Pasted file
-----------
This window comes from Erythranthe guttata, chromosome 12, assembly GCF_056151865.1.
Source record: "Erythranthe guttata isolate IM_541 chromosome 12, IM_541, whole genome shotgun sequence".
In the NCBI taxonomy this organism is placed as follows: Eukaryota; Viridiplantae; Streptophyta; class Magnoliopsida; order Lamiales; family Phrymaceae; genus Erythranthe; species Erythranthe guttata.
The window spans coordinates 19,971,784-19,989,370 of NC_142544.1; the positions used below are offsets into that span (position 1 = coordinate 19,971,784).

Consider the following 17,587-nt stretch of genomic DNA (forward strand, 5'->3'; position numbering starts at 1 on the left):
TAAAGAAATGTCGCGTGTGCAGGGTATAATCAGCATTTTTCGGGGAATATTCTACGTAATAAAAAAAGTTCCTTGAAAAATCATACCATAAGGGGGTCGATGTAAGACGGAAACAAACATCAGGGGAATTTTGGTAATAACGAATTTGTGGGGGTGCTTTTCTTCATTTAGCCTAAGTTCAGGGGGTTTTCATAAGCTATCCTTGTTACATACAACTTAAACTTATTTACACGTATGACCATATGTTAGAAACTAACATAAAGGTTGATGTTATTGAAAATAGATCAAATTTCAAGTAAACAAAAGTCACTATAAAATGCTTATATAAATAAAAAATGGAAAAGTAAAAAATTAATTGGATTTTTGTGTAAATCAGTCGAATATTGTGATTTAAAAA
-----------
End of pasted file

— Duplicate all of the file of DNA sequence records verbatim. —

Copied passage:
This window comes from Erythranthe guttata, chromosome 12, assembly GCF_056151865.1.
Source record: "Erythranthe guttata isolate IM_541 chromosome 12, IM_541, whole genome shotgun sequence".
In the NCBI taxonomy this organism is placed as follows: Eukaryota; Viridiplantae; Streptophyta; class Magnoliopsida; order Lamiales; family Phrymaceae; genus Erythranthe; species Erythranthe guttata.
The window spans coordinates 19,971,784-19,989,370 of NC_142544.1; the positions used below are offsets into that span (position 1 = coordinate 19,971,784).

Consider the following 17,587-nt stretch of genomic DNA (forward strand, 5'->3'; position numbering starts at 1 on the left):
TAAAGAAATGTCGCGTGTGCAGGGTATAATCAGCATTTTTCGGGGAATATTCTACGTAATAAAAAAAGTTCCTTGAAAAATCATACCATAAGGGGGTCGATGTAAGACGGAAACAAACATCAGGGGAATTTTGGTAATAACGAATTTGTGGGGGTGCTTTTCTTCATTTAGCCTAAGTTCAGGGGGTTTTCATAAGCTATCCTTGTTACATACAACTTAAACTTATTTACACGTATGACCATATGTTAGAAACTAACATAAAGGTTGATGTTATTGAAAATAGATCAAATTTCAAGTAAACAAAAGTCACTATAAAATGCTTATATAAATAAAAAATGGAAAAGTAAAAAATTAATTGGATTTTTGTGTAAATCAGTCGAATATTGTGATTTAAAAA